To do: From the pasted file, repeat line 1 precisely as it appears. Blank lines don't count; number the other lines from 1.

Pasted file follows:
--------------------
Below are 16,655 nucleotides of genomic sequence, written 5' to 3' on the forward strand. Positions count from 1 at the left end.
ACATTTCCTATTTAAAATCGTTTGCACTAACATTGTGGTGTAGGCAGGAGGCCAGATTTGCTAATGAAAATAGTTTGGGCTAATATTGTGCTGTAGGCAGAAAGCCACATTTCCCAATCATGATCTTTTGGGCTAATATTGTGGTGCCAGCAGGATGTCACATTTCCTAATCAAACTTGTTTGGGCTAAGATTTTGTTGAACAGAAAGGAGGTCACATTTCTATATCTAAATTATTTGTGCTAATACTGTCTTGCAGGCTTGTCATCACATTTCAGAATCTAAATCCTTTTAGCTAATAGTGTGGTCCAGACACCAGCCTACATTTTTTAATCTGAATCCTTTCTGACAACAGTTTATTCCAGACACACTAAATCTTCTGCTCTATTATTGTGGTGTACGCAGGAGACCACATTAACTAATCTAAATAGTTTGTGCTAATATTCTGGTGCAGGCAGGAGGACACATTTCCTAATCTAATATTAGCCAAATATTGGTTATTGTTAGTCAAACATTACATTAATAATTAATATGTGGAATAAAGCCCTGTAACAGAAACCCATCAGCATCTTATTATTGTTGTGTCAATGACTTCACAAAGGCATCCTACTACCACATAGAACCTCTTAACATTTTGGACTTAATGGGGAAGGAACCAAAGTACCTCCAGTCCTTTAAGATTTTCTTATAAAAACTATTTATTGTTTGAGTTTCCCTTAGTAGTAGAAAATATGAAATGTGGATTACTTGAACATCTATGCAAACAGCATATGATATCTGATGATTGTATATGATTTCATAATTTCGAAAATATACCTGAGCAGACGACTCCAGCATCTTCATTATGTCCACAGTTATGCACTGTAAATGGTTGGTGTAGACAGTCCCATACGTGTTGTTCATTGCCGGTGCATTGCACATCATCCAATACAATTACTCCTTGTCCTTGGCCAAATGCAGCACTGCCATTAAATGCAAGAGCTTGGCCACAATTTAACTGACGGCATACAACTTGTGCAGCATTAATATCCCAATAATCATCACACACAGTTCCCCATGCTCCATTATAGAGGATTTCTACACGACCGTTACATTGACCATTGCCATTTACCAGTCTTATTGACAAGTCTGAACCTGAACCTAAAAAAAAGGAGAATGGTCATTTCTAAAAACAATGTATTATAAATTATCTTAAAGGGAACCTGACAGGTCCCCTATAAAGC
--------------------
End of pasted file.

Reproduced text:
Below are 16,655 nucleotides of genomic sequence, written 5' to 3' on the forward strand. Positions count from 1 at the left end.